Clinical evidence of sustained chronic inflammatory reaction in retinitis pigmentosa

Noriko Yoshida, Yasuhiro Ikeda, Shoji Notomi, Keijiro Ishikawa, Yusuke Murakami, Toshio Hisatomi, Hiroshi Enaida, Tatsuro Ishibashi

Research output: Contribution to journalArticlepeer-review

182 Citations (Scopus)


Purpose: To study the nature of inflammatory reaction in eyes of patients with retinitis pigmentosa (RP) and its possible role in the pathogenesis of RP. Design: Retrospective, observational study. Participants and Controls: Three hundred seventy-one consecutive patients diagnosed with typical RP were included in this study. We included 165 patients without active inflammatory diseases, including 20 patients diagnosed with cataract, and 36 patients diagnosed with idiopathic epiretinal membrane as controls. Methods: Density of the inflammatory cells in the anterior vitreous cavity was measured and graded by slit-lamp biomicroscopy. A multiplex enzyme-linked immunosorbent assay (ELISA) was performed to evaluate the concentration of cytokines and chemokines in aqueous humor and vitreous fluid of patients with RP and controls. In addition, we investigated the relationship between visual function and anterior vitreous cells in these patients. Main Outcome Measures: Slit-lamp biomicroscopic analysis, best-corrected visual acuity, visual field analysis, and multiplex ELISA. Results: In 190 of 509 eyes with RP (37.3%), "1+" (5-9 cells per field) or more cells were observed in the anterior vitreous cavity. Strong inflammatory reaction with "2+" cells (10-30 cells per field) was associated with younger age. In the elderly patients with RP, significantly decreased visual function was seen in a group with "1+" or more cells (P<0.05). Moreover, the levels of a variety of proinflammatory cytokines and chemokines, including monocyte chemotactic protein-1, were increased both in the aqueous humor and vitreous fluid of RP patients compared with the levels in control patients. Conclusions: Sustained chronic inflammatory reaction may underlie the pathogenesis of RP, suggesting interventions for ocular inflammatory reaction as a potential treatment for patients with RP. Financial Disclosure(s): The authors have no proprietary or commercial interest in any of the materials discussed in this article.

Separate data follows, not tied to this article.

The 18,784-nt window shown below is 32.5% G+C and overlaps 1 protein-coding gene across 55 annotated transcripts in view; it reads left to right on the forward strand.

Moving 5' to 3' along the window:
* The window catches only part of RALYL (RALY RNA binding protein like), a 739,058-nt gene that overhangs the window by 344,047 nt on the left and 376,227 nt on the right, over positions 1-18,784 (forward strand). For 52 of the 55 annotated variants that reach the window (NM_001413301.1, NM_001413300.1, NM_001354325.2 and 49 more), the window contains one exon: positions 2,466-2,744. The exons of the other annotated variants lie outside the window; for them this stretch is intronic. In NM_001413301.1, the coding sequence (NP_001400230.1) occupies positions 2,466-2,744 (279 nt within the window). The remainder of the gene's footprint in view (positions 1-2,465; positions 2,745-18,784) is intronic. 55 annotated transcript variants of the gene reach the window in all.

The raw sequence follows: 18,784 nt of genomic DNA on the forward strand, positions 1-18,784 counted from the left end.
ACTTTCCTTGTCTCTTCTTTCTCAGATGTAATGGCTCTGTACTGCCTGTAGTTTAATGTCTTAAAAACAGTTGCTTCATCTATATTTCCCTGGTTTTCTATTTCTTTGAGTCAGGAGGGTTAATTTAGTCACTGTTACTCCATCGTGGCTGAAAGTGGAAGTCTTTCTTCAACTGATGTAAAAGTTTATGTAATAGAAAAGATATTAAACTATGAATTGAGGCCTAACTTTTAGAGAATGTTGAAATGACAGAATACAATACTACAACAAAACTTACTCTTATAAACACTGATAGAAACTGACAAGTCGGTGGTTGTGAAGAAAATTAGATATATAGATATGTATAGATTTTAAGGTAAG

Original languageEnglish
Pages (from-to)100-105
Number of pages6
Issue number1
Publication statusPublished - Jan 2013

All Science Journal Classification (ASJC) codes

  • Ophthalmology


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